For Immediate Release
Contact: Tim Halbur, ArtPlace, 415-948-1398

Chicago, IL – A sweeping initiative to promote Native Arts and connect artists with venues for showcasing and selling their art work will soon launch in Anchorage, thanks to a significant grant from ArtPlace announced today.

The “Meet Alaskaʼs First People” Initiative, a project of the Alaska Native Heritage Center (ANHC), will promote Native arts and culture as vital to the overall economic and social strength of the Municipality of Anchorage. ANHC will host small business workshops, connect artists with local art events, and commission art pieces for installation within Anchorage. An internet community will be built to connect artists and the local area, and a virtual tour will be created highlighting the Native arts of Anchorage.

The Alaska Native Heritage Center will receive a $295,000 grant from ArtPlace, a new national collaboration of 11 major national and regional foundations, six of the nation’s largest banks, and eight federal agencies, including the National Endowment for the Arts, to accelerate creative placemaking across the U.S. To date, ArtPlace has raised almost $50 million to work alongside federal and local governments to transform communities with strategic investments in the arts.

“Across the country, cities and towns are using the arts to help shape their social, physical, and economic characters,” said NEA Chairman Rocco Landesman. “The arts are a part of everyday life, and I am thrilled to see yet another example of an arts organization working with city, state, and federal offices to help strengthen and revitalize their communities through the arts. It is wonderful that ArtPlace and its funders have recognized this work and invested in it so generously.”

“We are honored to be one of the fifty organizations nationwide to receive this prestigious award,” said Annette Evans Smith, CEO of the Alaska Native Heritage Center. “The generous investment from ArtPlace will be used to expand the reach of the Alaska Native Heritage Center to embrace and reinforce Anchorage as the gateway to the strong, vibrant cultures of Alaska’s indigenous people.”

The Alaska Native Heritage Center is one of three Anchorage area organizations funded by ArtPlace in 2012 and among the 47 creative placemaking initiatives nationwide supported by the collaboration this year. The Anchorage Museum Association and Out North Contemporary Art House are also receiving ArtPlace support.

“Alaska is rich is creative resources,” said Diane Kaplan, president of Rasmuson Foundation. “We are excited that ArtPlace has selected this group of organizations for its second round of investments.”

The Anchorage Museum will use its grant to spark a conversation about how to leverage the distinctiveness of place in the Circumpolar North. The “Northern Initiative” will look at life and issues in the North, and examines ways those issues connect us to the Circumpolar North and the Globe through public artistic productions, exhibitions, performances, symposia, and research. It will focus on creating quality of place and positive changes in people and places. Out North will use the ArtPlace grant to create a collaborative, dynamic community space for a dozen artists-in-residence.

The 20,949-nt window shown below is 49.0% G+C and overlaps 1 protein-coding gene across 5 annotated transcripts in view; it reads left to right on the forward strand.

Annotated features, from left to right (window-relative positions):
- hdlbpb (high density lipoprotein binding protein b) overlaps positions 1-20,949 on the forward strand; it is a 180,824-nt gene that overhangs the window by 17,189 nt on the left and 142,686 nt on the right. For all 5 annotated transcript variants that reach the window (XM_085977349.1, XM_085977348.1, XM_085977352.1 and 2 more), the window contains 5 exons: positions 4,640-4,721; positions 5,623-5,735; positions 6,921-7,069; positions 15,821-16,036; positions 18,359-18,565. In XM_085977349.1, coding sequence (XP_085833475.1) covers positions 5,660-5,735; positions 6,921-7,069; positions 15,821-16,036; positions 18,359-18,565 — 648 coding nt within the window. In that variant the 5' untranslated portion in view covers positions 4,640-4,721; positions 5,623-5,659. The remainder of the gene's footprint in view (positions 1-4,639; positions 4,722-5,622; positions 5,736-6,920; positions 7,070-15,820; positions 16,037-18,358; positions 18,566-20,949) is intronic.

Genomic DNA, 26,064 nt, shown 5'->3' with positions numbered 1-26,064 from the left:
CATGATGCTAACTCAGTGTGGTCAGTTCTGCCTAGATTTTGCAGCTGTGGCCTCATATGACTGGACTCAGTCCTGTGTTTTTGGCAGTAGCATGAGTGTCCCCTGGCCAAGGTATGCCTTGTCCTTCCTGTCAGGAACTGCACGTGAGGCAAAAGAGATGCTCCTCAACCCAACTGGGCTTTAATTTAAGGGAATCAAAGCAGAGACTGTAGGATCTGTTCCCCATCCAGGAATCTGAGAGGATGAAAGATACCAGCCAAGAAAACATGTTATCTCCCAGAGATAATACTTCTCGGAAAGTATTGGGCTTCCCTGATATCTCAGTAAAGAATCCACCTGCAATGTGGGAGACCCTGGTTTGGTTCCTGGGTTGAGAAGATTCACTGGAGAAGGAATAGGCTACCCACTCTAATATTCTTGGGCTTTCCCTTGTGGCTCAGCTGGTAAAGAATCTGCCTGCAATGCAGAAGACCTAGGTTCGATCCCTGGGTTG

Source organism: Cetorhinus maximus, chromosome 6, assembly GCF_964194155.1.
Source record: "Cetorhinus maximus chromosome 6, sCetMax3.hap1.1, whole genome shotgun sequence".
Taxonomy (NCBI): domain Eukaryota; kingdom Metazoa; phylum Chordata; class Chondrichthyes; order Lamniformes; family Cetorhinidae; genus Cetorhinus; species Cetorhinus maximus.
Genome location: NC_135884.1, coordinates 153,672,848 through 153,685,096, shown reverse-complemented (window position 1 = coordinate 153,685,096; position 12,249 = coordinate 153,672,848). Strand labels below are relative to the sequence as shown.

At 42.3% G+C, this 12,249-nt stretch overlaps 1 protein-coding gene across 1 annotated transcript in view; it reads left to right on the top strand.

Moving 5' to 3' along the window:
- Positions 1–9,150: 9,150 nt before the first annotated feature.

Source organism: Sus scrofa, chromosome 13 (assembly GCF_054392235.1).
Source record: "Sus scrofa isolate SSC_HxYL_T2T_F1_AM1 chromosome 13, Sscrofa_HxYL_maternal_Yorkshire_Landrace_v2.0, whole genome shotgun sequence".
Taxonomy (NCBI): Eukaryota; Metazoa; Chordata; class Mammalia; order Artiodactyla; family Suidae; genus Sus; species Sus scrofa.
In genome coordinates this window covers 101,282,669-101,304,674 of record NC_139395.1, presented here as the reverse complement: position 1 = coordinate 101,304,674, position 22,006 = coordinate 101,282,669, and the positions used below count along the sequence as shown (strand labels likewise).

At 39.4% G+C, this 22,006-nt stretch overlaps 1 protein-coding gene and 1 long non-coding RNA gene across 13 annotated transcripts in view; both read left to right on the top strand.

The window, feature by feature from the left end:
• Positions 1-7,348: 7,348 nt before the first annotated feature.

The small town of Sitka will also receive a $350,000 grant from ArtPlace to turn a closed college campus into an arts destination for the Southeast Alaska region.

Built in 1878, Sheldon Jackson College is a National Historic Landmark. The college closed in 2007, and was recently gifted to Alaska Arts Southeast to build on their long-running Sitka Fine Arts Camp. The revitalized site will offer diverse art programs year-round including an after school arts program, ceramics coop, community theater, visual arts gallery, several artist residencies and the Sitka Fine Arts Camp. Local officials see the Sitka Arts Campus as a valuable investment in the future of Sitka’s economy by providing jobs, improving the quality of life in Sitka, and attracting visitors to Sitka.

“These Alaska projects receiving ArtPlace funding exemplify the best in creative placemaking,” explained ArtPlace’s Carol Coletta. “They demonstrate a deep understanding of how smart investments in art, design and culture as part of a larger portfolio of revitalization strategies can change the trajectory of communities and increase economic opportunities for people.”

ArtPlace received almost 2200 letters of inquiry from organizations seeking a portion of the $15.4 million available for grants in this cycle. Inquiries came from 50 states, the District of Columbia, Puerto Rico, American Samoa, U.S. Virgin Islands.

In September, ArtPlace will release a new set of metrics to measure changes over time in the people, activity and real estate value in the communities where ArtPlace has invested with its grants.

Participating foundations include Bloomberg Philanthropies, The Ford Foundation, The James Irvine Foundation, The John S. and James L. Knight Foundation, The Kresge Foundation, The McKnight Foundation, The Andrew W. Mellon Foundation, The Rockefeller Foundation, Rasmuson Foundation, The Robina Foundation, The William Penn Foundation and an anonymous donor. In addition to the NEA, federal partners are the departments of Housing and Urban Development, Health and Human Services, Agriculture, Education and Transportation, along with leadership from the White House Office of Management and Budget and the Domestic Policy Council. ArtPlace is also supported by a $12 million loan fund capitalized by six major financial institutions and managed by the Nonprofit Finance Fund. Participating institutions are Bank of America, Citi, Deutsche Bank, Chase, MetLife and Morgan Stanley.

A complete list of this year’s ArtPlace awards can be found here.